What does the idiom "work a miracle" mean?

Idioms are generally defined as groups of words that form a meaningful whole when they come together, even though the words in them do not make sense on their own. They have produced many idioms according to their own cultural characteristics in communities using the English language. What does work a miracle mean? In what situations is work a miracle used?

Meaning of "work a miracle"


The idiom 'work a miracle' has two meanings. The first meaning is to perform an extraordinary feat, typically of a spiritual or magical nature, to bring about a good result, usually seeming to defy the laws of nature. This usually occurs when something seemingly impossible is accomplished. The second meaning is to achieve an outstanding result, typically in a difficult situation or with limited resources. In other words, it is used to describe someone or something that is able to accomplish a great amount in a short amount of time, or with little to no resources.


The idiom 'work a miracle' has been used since the late 15th century. It originally had a religious context, and was most likely derived from the Latin phrase “miraculum Dei” meaning “wonder of God”. The phrase was then adapted to refer to any extraordinary feat or accomplishment.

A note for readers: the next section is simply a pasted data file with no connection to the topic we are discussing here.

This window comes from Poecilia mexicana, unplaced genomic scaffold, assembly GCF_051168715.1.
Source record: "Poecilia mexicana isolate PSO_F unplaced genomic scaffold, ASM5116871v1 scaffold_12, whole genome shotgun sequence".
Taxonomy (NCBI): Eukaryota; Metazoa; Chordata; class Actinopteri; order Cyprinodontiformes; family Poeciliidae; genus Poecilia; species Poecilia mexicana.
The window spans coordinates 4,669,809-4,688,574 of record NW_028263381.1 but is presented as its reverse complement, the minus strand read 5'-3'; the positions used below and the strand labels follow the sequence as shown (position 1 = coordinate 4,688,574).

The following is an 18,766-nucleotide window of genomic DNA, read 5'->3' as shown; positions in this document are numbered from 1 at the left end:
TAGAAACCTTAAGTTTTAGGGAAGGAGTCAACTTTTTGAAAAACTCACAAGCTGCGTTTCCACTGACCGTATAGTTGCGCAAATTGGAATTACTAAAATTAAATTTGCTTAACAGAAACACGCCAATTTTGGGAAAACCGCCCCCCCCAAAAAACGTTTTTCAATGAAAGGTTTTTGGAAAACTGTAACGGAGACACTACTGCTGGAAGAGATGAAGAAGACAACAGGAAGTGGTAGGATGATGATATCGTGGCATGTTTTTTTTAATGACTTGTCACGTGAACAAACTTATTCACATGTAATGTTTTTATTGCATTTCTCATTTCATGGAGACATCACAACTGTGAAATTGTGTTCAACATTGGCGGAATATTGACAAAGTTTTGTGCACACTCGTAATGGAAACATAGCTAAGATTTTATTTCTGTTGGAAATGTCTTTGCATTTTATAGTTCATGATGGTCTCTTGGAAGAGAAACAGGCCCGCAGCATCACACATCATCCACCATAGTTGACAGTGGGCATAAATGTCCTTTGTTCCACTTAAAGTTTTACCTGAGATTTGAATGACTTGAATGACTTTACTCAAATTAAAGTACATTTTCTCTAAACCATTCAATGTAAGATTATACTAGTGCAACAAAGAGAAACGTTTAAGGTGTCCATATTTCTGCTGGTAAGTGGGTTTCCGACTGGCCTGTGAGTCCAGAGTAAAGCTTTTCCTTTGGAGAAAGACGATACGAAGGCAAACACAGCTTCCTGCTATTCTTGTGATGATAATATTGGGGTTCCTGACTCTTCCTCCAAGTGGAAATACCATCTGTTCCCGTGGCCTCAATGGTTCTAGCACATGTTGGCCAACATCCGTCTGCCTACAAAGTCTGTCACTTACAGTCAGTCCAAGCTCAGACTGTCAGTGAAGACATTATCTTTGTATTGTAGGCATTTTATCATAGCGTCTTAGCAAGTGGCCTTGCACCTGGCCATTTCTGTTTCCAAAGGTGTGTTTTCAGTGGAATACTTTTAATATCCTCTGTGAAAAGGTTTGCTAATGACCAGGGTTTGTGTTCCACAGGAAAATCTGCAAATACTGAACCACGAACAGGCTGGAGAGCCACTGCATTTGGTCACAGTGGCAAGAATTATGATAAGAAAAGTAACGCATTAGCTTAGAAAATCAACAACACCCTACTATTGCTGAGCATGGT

The idiom 'work a miracle' is used in both formal and informal contexts to describe an incredible or amazing feat or accomplishment. It can be used in both a positive and negative manner, depending on the context. For example, one could say “He worked a miracle,” to describe a positive accomplishment, or “She was unable to work a miracle,” to describe a negative outcome.

Example Sentences

  • The doctor worked a miracle in saving the patient's life.
  • The teacher was able to work a miracle in inspiring her students.
  • Despite their limited resources, the team was able to work a miracle and finish the project on time.

The meanings of the words in the "work a miracle" idiom

The universal role of idioms

"Kill two birds with one stone" is an English idiom that means to accomplish two things with a single action. In French, the similar idiom is "Faire d'une pierre deux coups," which translates to "To kill two birds with one stone." This idiom highlights the efficiency of completing two tasks with one action.


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